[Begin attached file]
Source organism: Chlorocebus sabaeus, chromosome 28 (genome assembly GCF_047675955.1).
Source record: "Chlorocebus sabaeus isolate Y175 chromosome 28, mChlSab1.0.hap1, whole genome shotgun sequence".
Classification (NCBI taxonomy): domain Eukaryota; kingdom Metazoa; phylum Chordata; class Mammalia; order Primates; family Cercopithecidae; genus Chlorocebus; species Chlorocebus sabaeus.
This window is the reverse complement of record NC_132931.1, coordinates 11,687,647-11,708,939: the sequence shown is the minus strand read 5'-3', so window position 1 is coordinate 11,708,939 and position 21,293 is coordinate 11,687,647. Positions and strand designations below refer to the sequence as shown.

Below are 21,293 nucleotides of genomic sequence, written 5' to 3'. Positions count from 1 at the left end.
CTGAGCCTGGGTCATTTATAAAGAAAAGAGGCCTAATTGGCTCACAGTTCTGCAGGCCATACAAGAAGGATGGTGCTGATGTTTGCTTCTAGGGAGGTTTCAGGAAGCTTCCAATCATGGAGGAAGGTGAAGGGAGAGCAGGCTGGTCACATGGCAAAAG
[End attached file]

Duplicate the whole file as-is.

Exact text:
Source organism: Chlorocebus sabaeus, chromosome 28 (genome assembly GCF_047675955.1).
Source record: "Chlorocebus sabaeus isolate Y175 chromosome 28, mChlSab1.0.hap1, whole genome shotgun sequence".
Classification (NCBI taxonomy): domain Eukaryota; kingdom Metazoa; phylum Chordata; class Mammalia; order Primates; family Cercopithecidae; genus Chlorocebus; species Chlorocebus sabaeus.
This window is the reverse complement of record NC_132931.1, coordinates 11,687,647-11,708,939: the sequence shown is the minus strand read 5'-3', so window position 1 is coordinate 11,708,939 and position 21,293 is coordinate 11,687,647. Positions and strand designations below refer to the sequence as shown.

Below are 21,293 nucleotides of genomic sequence, written 5' to 3'. Positions count from 1 at the left end.
CTGAGCCTGGGTCATTTATAAAGAAAAGAGGCCTAATTGGCTCACAGTTCTGCAGGCCATACAAGAAGGATGGTGCTGATGTTTGCTTCTAGGGAGGTTTCAGGAAGCTTCCAATCATGGAGGAAGGTGAAGGGAGAGCAGGCTGGTCACATGGCAAAAG